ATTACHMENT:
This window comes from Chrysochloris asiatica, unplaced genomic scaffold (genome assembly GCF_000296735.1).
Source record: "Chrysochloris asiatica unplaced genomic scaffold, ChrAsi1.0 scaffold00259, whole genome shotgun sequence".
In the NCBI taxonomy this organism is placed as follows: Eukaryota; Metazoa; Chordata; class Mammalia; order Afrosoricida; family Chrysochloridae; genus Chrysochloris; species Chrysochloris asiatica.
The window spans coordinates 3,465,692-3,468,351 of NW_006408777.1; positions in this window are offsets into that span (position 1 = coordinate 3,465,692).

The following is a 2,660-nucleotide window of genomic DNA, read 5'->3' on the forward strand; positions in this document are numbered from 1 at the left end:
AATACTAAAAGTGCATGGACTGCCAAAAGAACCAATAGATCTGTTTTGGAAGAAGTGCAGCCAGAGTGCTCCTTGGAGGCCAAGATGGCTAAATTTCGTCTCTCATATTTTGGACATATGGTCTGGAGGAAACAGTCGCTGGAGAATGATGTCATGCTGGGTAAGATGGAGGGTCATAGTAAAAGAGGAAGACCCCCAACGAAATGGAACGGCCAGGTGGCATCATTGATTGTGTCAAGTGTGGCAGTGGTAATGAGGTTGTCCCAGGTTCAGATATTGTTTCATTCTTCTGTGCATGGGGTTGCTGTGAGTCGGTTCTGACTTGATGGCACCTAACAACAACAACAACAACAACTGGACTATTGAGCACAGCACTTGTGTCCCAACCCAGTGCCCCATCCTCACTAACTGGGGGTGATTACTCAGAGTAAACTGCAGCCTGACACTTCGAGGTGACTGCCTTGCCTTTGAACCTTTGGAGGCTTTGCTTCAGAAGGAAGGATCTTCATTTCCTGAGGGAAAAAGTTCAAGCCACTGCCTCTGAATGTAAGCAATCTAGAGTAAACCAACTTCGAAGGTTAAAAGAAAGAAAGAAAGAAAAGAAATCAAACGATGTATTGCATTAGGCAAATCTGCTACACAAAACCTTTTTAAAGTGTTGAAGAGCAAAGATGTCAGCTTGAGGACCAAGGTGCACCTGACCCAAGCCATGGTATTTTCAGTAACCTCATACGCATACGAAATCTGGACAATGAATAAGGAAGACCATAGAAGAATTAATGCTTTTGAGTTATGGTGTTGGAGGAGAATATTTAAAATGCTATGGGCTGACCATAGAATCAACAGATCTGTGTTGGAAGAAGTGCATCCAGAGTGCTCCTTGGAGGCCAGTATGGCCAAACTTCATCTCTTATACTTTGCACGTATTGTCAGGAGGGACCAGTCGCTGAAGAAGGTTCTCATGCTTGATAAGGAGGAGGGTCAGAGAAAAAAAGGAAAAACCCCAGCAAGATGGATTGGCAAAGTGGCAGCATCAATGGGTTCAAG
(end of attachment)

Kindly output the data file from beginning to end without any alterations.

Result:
This window comes from Chrysochloris asiatica, unplaced genomic scaffold (genome assembly GCF_000296735.1).
Source record: "Chrysochloris asiatica unplaced genomic scaffold, ChrAsi1.0 scaffold00259, whole genome shotgun sequence".
In the NCBI taxonomy this organism is placed as follows: Eukaryota; Metazoa; Chordata; class Mammalia; order Afrosoricida; family Chrysochloridae; genus Chrysochloris; species Chrysochloris asiatica.
The window spans coordinates 3,465,692-3,468,351 of NW_006408777.1; positions in this window are offsets into that span (position 1 = coordinate 3,465,692).

The following is a 2,660-nucleotide window of genomic DNA, read 5'->3' on the forward strand; positions in this document are numbered from 1 at the left end:
AATACTAAAAGTGCATGGACTGCCAAAAGAACCAATAGATCTGTTTTGGAAGAAGTGCAGCCAGAGTGCTCCTTGGAGGCCAAGATGGCTAAATTTCGTCTCTCATATTTTGGACATATGGTCTGGAGGAAACAGTCGCTGGAGAATGATGTCATGCTGGGTAAGATGGAGGGTCATAGTAAAAGAGGAAGACCCCCAACGAAATGGAACGGCCAGGTGGCATCATTGATTGTGTCAAGTGTGGCAGTGGTAATGAGGTTGTCCCAGGTTCAGATATTGTTTCATTCTTCTGTGCATGGGGTTGCTGTGAGTCGGTTCTGACTTGATGGCACCTAACAACAACAACAACAACAACTGGACTATTGAGCACAGCACTTGTGTCCCAACCCAGTGCCCCATCCTCACTAACTGGGGGTGATTACTCAGAGTAAACTGCAGCCTGACACTTCGAGGTGACTGCCTTGCCTTTGAACCTTTGGAGGCTTTGCTTCAGAAGGAAGGATCTTCATTTCCTGAGGGAAAAAGTTCAAGCCACTGCCTCTGAATGTAAGCAATCTAGAGTAAACCAACTTCGAAGGTTAAAAGAAAGAAAGAAAGAAAAGAAATCAAACGATGTATTGCATTAGGCAAATCTGCTACACAAAACCTTTTTAAAGTGTTGAAGAGCAAAGATGTCAGCTTGAGGACCAAGGTGCACCTGACCCAAGCCATGGTATTTTCAGTAACCTCATACGCATACGAAATCTGGACAATGAATAAGGAAGACCATAGAAGAATTAATGCTTTTGAGTTATGGTGTTGGAGGAGAATATTTAAAATGCTATGGGCTGACCATAGAATCAACAGATCTGTGTTGGAAGAAGTGCATCCAGAGTGCTCCTTGGAGGCCAGTATGGCCAAACTTCATCTCTTATACTTTGCACGTATTGTCAGGAGGGACCAGTCGCTGAAGAAGGTTCTCATGCTTGATAAGGAGGAGGGTCAGAGAAAAAAAGGAAAAACCCCAGCAAGATGGATTGGCAAAGTGGCAGCATCAATGGGTTCAAG